Do the Right Thing, Bamboozled, and Jungle Fever probably deals with race the most. As far as mixed race dating, and stereoypes, as well as racial influences violence .

  6. Kendrick Branch

    I think the vulnerability of these heroes symbolizes a certain level of awareness amongst the viewers. Belton suggests there was a period where films “exposed fantasy as an avenue of escape for troubled characters.”
    Batman has always been a troubled character, but so is everyone else. The “heroes” in Kick-Ass realized imaginary characters can only inspire real people to do what needs to be done, but real people (like Bruce Wayne) get hurt.

    The violence, in my opinion, kept the story from being too real, and to make it as visually graphic as a comic book.

    1. Christophe Freeman

      I agree the violence only added to the aesthetic of the film Kick Ass. The film was trying to be as action packed as comic books seemed so the violence was fitting. I do believe the heroes in films these days are meant to inspire people. They are based on “real” people and gives people hope. People believe they can be a hero and virtually do what Batman did because after all Bruce Wayne is just a human.

  7. Alex Wilson

    In both Kick Ass and The Dark Night Rises, we see normal people (without superpowers) putting on suits, masks, and using tools/weapons/machines that could all potentially be used/created/obtained in real life.

    What is the appeal (if any) of this compared to a movie where the heroes have powers? Ex. X-Men or Superman

    Do you think that movies such as Kick-Ass, given the degree of realism, could possibly influence people to try and act like the heroes on the screen?

    1. Levi Brown

      I think the appeal of people without super-powers fighting crime is appealing because it depends upon someone’s ability to do something. Kick-Ass is probably more plausible than attempting to be Batman, Wayne does have a lot of money to back his crime-fighting whereas Kick-Ass bought a cheap-suit and some batons.

    2. Levi Brown

      These films are influential and they always have the chance of influencing someone to act out like the characters onscreen but sadly, in most cases, when someone does this it’s never been good. Years back a man changed himself to look like Travis Bickle (Robert DeNiro from Taxi Driver) and tried to kill Ronald Reagen just as the character tries to kill Palantine in the film.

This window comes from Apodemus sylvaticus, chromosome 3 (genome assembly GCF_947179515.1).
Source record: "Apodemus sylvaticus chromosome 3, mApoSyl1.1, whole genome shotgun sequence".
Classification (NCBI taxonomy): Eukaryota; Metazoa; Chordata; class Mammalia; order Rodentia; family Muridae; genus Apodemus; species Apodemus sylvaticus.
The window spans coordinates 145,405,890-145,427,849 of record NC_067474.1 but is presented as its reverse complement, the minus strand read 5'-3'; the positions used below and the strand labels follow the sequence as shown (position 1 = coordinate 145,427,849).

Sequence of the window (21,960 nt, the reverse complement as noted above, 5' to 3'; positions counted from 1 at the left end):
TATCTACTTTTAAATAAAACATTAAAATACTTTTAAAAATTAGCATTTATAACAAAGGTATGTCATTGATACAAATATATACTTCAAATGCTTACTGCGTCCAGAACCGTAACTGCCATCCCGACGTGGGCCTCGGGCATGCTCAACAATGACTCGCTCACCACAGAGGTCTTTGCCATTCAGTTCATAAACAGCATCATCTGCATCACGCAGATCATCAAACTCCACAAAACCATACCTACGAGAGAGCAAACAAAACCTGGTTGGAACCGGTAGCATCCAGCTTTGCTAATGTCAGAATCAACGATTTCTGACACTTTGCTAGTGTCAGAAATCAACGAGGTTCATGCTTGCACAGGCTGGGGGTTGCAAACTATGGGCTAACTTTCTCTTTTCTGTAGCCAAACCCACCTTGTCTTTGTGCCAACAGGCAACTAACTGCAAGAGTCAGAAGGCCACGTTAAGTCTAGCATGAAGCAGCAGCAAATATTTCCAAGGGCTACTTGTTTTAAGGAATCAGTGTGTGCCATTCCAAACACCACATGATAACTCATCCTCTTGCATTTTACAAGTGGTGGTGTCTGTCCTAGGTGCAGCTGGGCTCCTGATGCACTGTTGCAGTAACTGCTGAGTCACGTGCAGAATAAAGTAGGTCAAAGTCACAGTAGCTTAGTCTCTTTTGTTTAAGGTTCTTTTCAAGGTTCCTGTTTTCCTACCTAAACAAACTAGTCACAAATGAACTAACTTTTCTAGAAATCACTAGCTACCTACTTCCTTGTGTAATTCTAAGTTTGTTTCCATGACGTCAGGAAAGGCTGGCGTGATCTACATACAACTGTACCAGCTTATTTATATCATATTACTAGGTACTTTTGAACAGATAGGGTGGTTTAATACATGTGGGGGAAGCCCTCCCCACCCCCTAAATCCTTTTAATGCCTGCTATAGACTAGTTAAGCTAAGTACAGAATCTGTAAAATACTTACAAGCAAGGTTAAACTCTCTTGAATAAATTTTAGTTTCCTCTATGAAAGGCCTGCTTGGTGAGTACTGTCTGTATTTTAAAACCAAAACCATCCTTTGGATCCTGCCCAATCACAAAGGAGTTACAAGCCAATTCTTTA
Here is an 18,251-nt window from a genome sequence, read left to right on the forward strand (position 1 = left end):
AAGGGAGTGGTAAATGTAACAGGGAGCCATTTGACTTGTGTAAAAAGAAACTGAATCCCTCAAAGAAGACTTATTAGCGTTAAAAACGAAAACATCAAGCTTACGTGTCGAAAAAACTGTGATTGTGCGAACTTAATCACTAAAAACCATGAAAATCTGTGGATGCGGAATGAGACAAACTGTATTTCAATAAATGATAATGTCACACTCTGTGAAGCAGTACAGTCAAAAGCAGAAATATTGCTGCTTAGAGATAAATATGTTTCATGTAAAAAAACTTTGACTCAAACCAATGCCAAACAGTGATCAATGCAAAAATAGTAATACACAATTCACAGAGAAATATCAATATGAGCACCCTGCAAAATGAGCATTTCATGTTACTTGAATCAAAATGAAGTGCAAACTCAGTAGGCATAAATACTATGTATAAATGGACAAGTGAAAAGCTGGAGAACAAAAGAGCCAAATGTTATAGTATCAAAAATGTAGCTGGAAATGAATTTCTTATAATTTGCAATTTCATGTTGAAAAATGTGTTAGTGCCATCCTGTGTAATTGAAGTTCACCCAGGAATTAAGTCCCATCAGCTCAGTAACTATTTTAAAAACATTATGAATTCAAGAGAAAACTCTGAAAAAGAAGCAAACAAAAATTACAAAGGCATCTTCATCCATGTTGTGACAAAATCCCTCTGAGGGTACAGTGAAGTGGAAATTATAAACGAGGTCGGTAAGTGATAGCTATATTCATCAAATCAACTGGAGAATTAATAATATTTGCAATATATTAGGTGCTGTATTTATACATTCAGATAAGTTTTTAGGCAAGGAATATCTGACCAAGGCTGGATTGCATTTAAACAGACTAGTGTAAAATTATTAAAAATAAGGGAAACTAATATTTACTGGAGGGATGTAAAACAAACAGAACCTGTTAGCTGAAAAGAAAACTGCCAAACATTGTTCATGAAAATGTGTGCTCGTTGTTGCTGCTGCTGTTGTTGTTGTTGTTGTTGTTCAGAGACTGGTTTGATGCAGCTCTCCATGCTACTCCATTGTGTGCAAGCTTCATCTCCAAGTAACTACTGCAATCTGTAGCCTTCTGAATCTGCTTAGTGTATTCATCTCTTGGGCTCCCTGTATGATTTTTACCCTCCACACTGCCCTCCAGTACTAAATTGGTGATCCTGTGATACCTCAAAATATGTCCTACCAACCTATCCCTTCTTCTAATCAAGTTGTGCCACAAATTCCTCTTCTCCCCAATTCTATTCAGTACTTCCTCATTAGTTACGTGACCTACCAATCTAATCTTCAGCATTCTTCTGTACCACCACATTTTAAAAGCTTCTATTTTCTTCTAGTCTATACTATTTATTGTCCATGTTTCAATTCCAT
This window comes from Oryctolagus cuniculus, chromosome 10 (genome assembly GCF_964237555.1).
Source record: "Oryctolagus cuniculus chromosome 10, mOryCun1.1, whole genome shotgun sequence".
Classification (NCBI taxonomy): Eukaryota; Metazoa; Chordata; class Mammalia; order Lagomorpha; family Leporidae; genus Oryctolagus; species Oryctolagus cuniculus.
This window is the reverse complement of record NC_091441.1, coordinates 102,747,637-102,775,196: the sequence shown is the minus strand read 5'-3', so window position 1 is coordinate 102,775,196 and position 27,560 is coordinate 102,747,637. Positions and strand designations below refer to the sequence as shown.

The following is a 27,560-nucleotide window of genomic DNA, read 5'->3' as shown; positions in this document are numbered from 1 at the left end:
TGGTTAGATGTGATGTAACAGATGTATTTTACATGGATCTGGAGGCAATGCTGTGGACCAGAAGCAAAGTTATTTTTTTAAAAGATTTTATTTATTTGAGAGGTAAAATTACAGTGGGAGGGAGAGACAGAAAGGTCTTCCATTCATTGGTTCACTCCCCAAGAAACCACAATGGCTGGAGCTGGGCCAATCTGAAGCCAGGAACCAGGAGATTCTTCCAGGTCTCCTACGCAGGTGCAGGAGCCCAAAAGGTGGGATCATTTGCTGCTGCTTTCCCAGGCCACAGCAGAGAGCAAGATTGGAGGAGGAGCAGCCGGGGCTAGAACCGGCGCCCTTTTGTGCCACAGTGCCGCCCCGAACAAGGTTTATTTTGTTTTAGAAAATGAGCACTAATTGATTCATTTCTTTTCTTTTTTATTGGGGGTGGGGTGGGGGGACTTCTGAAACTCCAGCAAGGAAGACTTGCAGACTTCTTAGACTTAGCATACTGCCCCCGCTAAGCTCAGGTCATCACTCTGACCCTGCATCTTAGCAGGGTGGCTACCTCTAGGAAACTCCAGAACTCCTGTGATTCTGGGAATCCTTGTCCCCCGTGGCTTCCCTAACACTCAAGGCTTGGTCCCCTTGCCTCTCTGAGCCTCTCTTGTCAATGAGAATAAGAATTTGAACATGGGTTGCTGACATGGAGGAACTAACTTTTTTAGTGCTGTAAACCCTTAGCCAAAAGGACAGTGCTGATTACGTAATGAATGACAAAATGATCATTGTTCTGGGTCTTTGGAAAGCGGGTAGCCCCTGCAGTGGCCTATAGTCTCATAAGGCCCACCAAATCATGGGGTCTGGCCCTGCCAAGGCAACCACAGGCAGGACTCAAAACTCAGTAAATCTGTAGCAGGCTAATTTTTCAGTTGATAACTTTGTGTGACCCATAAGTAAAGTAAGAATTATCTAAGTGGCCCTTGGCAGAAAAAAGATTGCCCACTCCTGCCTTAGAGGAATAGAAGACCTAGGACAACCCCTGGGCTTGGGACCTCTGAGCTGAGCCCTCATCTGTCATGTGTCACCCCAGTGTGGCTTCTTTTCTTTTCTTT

3. Steven Colonero

      I think movies like Kick Ass give people hope that they can fight against “The Man”, and that these people are just like us, they dont have superpowers, unlike many superheros. Kick-Ass is a great example because the main character is nerdy and doesnt seem like he would stand up for him. In the case that people try this, well Im not really sure if that would ever happen just strictly due to the fact that you dont know who your fighting or if they have a gun. But I think it gives the average moviegoer something to aspire to and stand up for what is right.

  8. Nicholas Mertens

    I think that the violence in films like Kick Ass and Dark Knight rises definitely resonates to the stories being told here. These are both gritty movies that are showing the humanistic side of these comic book heroes.

      1. Renee Schuyten

        I think the violence was a bit gratuitous, but it’s really about the emotional effect that it has on the viewer. The violence wounds you and opens you up, so that other messages have an opening to have a profound effect on you. I feel more deeply for the poor kids, or for the love story, because my emotions are heightened.

    1. Nick Neal

      I actually think the violence takes away from the realism. For example when Hit Girl just flat out kills a woman in cold blood. That’s incredibly dark, and “ethically suspect” to say the least, but it’s not exactly realistic. We wouldn’t expect a little kid to do that. I instead think the violence is meant to “cross the line” with viewers. That type of shock and disregard for ethics draws some people to the picture.

  9. Angelo Lima

    I found it interesting that when ever Jules was was alone with Paul in The Kids Are All Right that Jules would be herself instead of pretend to be someone she was not with everybody else. This shows the viewer watching the film that she actually had more trust in Paul than her partner Nic.

    1. Steven Colonero

      Ya I enjoyed that to. I always found that to be the directors and writers way of hinting at her bisexuality in that she loves Nic but she has feelings for paul as well. Something that is interesting in the fact that many films dont really hint at characters being bisexual its either one or the other. I think this really shows a change in the times of cinema we are currently in.